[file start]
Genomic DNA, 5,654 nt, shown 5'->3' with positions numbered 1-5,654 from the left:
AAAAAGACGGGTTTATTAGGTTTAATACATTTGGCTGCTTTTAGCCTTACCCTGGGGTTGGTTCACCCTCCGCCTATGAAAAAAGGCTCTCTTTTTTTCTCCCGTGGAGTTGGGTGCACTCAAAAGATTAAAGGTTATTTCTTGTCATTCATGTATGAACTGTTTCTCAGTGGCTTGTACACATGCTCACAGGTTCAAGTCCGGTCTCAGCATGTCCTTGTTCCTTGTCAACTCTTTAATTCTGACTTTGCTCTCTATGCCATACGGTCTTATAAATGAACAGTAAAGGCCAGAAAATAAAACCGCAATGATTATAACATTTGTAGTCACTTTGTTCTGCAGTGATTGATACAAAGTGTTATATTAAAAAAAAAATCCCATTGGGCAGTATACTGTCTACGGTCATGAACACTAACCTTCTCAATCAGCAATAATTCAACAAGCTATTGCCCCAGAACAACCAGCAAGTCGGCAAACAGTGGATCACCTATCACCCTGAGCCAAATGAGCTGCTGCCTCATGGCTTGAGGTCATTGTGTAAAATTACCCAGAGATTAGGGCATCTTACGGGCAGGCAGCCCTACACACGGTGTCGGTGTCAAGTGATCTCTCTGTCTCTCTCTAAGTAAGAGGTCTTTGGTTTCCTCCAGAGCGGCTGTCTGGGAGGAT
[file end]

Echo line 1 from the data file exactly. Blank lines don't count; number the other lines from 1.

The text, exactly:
Genomic DNA, 5,654 nt, shown 5'->3' with positions numbered 1-5,654 from the left: